Adventures in Phaser with TypeScript–Graphics Time!



I’ve done a number of these walk through type tutorials using many different languages/libraries and there is one common traffic trend.  People LOVE reading about graphics.  In every single example the post I do about graphics always seems to draw the most traffic.  I guess we just love drawing stuff on screen.  Now for the good part, Phaser is good at it and makes it really all quite easy.


Loading and adding a sprite


Back in the previous post I actually jumped the gun a bit and showed preloading and rendering sprites.  Since so many people jump ahead straight to the graphics post, I’ll review the process.


/// <reference path="phaser.d.ts"/>  class SimpleGame {      game: Phaser.Game;      titleScreenImage: Phaser.Sprite;        constructor() { = new Phaser.Game(800, 600, Phaser.AUTO, 'content', { create: this.create, preload: this.preload });      }      preload() {"title", "TitleScreen.png");      }      create() {          this.titleScreenImage =, 0, "title");      }  }    window.onload = () => {      var game = new SimpleGame();  };  


The key concepts to be aware of here is preloading assets using game.load methods, where you pass in the filename as well as a unique string key that you will use to access the asset.  Then in create you can see this in action, where we add a sprite to the game using game.add.sprite, using the key “title” to access it.  In this case our “sprite” was a full screen image.  Now let’s look at how you can work with a sprite, this time using a slightly smaller image.

Working with sprites


For this section I am going to work with this sprite ( created in this tutorial series ):



Add it to your project’s root directory.  In my case I’ve called it jet.png.  Using the above code, simply replace “TitleScreen.png” with “jet.png” and “title” with “jet” and you should see:





As you can see, our sprite is drawn at the top left corner of the screen.  That is because the value (0,0) in Phaser refers to the top left corner of the screen by default.  Let’s instead center our sprite using the following code:


/// <reference path="phaser.d.ts"/>  class SimpleGame {      game: Phaser.Game;      jetSprite: Phaser.Sprite;        constructor() { = new Phaser.Game(800, 600, Phaser.AUTO, 'content', { create: this.create, preload: this.preload });      }      preload() {          var loader ="jet", "jet.png");      }      create() {          var image = <Phaser.Image>"jet");                    this.jetSprite =     / 2 - image.width / 2,     / 2 - image.height / 2,              "jet");      }  }    window.onload = () => {      var game = new SimpleGame();  };  


Run this code and:



We are now nicely centered, both to the window and sprite.

We have one major challenge with centering the image.  Until the sprite is created, it doesn’t have a width or height.  However, when you create the sprite you can set it’s position.  Of course it would be possible to create then move the sprite but that is hackish and could have unintended graphical problems.  Instead we can get the image we loaded using then access the images dimensions.  One line of code might stand out for you here:


var image = <Phaser.Image>"jet");


This is TypeScript’s way of typecasting.  If you’ve worked in Java, C# or C++ you’ve no doubt encountered typescasting.  If your experience was mostly in JavaScript ( a mostly typeless language ), this might be new to you.  Basically what you are saying is “we promise the value returned by getImage() is of the type <Phaser.Image>, so make image a Phaser.Image”.  If you try to access a value or method in image that doesn’t exist in Phaser.Image, TypeScript will give you an error.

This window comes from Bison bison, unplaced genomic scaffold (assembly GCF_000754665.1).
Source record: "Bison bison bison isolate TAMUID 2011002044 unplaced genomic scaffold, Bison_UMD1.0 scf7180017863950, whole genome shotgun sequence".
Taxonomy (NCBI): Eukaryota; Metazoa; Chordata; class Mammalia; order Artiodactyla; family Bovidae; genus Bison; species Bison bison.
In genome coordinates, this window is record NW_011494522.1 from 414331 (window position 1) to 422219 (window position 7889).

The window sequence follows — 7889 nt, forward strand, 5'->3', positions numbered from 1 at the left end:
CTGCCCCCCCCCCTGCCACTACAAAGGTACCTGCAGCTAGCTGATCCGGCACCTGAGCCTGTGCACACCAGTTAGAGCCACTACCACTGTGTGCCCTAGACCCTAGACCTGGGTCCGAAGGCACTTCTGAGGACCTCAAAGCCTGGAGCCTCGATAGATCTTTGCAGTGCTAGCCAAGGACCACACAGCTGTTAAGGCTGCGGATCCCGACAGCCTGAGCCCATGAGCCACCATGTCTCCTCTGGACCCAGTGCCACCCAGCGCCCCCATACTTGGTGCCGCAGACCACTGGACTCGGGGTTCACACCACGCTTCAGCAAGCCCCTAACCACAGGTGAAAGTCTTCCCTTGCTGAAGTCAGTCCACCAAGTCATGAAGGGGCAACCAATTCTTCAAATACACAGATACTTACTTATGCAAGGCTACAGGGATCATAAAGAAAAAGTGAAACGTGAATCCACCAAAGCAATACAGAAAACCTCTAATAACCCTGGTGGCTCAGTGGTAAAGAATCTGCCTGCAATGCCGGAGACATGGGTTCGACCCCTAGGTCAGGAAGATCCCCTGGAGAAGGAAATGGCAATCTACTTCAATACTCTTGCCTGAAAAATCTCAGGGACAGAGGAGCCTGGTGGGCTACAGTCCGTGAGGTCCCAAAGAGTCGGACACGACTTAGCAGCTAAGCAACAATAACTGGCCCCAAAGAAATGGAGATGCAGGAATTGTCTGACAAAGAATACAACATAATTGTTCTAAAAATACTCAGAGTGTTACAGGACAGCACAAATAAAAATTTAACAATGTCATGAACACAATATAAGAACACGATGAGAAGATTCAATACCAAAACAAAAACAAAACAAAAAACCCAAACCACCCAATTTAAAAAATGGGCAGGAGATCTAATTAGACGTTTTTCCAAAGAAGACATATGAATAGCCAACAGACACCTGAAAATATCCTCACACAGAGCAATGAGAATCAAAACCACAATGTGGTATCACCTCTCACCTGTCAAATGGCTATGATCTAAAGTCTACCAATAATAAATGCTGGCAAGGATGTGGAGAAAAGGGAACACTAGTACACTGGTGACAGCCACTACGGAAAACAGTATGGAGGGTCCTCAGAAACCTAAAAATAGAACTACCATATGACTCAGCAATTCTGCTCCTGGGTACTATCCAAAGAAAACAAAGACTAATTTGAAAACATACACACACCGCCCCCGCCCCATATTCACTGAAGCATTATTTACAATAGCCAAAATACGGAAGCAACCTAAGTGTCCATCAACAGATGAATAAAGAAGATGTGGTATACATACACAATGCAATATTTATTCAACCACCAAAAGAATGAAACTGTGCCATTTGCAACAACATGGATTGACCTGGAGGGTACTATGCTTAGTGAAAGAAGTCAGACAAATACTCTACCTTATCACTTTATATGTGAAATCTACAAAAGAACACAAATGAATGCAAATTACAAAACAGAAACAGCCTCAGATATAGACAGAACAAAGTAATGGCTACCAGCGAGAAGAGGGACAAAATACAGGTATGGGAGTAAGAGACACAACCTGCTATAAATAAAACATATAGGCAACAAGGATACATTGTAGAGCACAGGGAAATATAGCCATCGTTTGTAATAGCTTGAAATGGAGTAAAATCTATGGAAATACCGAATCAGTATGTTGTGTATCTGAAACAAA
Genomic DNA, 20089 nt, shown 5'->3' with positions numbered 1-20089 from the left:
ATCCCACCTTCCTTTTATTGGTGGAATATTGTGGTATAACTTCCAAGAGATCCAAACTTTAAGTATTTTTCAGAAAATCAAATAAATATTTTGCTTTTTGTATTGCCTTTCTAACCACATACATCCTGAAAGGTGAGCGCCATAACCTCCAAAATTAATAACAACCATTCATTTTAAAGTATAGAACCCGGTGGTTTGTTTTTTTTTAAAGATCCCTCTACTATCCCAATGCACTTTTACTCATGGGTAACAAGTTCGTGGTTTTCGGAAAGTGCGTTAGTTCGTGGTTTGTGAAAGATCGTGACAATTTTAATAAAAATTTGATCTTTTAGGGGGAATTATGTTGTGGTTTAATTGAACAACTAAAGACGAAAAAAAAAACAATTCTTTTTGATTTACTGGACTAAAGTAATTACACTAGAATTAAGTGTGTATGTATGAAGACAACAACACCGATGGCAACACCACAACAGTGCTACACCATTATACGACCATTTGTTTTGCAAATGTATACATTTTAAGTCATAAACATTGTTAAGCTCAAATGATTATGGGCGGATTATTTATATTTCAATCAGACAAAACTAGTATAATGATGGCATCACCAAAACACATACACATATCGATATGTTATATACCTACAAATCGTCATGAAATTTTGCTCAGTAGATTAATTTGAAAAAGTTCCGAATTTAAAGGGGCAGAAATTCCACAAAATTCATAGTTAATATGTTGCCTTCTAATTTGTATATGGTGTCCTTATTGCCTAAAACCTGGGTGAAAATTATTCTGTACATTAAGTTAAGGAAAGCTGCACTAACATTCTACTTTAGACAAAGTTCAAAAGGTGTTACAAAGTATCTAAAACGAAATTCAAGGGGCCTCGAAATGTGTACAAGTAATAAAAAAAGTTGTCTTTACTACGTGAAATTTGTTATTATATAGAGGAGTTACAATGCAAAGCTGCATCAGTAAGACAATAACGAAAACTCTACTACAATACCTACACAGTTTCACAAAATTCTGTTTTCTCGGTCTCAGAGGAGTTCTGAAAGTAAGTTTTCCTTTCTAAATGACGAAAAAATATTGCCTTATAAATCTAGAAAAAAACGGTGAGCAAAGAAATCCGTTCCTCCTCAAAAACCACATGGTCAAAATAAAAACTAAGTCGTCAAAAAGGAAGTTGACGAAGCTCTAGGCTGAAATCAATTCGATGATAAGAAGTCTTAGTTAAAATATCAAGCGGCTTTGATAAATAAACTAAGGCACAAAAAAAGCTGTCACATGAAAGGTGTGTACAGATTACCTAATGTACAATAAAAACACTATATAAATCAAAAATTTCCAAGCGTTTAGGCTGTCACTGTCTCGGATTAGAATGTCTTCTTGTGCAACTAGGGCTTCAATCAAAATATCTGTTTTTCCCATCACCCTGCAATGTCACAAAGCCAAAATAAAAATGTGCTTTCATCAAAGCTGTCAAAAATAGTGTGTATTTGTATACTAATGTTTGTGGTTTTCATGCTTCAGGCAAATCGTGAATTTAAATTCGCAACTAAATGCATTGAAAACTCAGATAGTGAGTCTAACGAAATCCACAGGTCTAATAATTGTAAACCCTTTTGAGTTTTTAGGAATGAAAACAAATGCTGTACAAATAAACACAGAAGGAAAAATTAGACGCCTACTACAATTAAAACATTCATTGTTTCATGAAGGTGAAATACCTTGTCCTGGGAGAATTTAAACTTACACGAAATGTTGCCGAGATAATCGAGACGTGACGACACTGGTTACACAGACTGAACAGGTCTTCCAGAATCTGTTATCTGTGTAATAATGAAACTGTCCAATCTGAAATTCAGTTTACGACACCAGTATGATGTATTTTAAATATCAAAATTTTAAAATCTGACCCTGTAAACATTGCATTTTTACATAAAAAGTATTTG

Positioning items in Phaser


When using a sprite, by default, transformations happen relative to the top left corner of the sprite.  This is why we had to subtract half to the width and height of the sprite when positioning it in the center of the screen.  Otherwise the top left corner of the sprite would be centered to the screen like this:



Sometimes however you would rather transform the sprite relative to a different point, commonly the very middle or occasionally the bottom left corner.   Fortunately there is an option for this, the anchor.  The anchor tells Phaser where to draw your Sprite relative to.  Here we set the anchor to the center of the sprite then draw it at (0,0) like so:


    create() {          var image = <Phaser.Image>"jet");                    this.jetSprite =     / 2 - image.width / 2,     / 2 - image.height / 2,              "jet");            this.jetSprite.anchor.set(0.5,0.0)          this.jetSprite.position.x = this.jetSprite.position.y = 0.0;      }


And the result:


As you can see, draw calls for the sprite now position relative to it’s center.  Positioning sprites relative to their center is incredibly handy when it comes to rotation, while anchoring at the bottom is useful for platformers where you are aligning the sprite’s feet to the ground.  What you chose is entirely up to you.  The values passed in to anchor might be a bit confusing, as they are normalized, meaning they go from 0 to 1.  The values are all relative to the sprite itself, while (0,0) is the top left corner of the sprite, while (1,1) is the bottom right corner.  (1,0) would be the bottom left, while (0,1) would be the top right.


There is one important thing to be aware of here.  Anchor works relative to the source image, not the sprite itself.  Therefore if you intend to scale your sprites, instead of using anchor, you are going to want to use pivot instead.  (Until recently pivot was broken, but it appears to work now).  Pivot sets the center point of the sprite, not the image that composes the sprite.  Setting the pivot looks like this:

        this.jetSprite.pivot.x = this.jetSprite.width / 2;          this.jetSprite.pivot.y = this.jetSprite.height / 2;


Again, you don’t have to set the anchor at all, but it can be useful.  Unlike anchor, pivot uses relative pixel coordinates within the sprite itself.  Therefore the mid-point is at (width/2,height/2).  Once again, (0,0) is the top left corner.


Simple Graphics


Sometimes you just want to draw primitive graphics on screen… lines, circles, boxes, that kind of stuff.  Fortunately Phaser has that built in as well in the form of the Graphics object.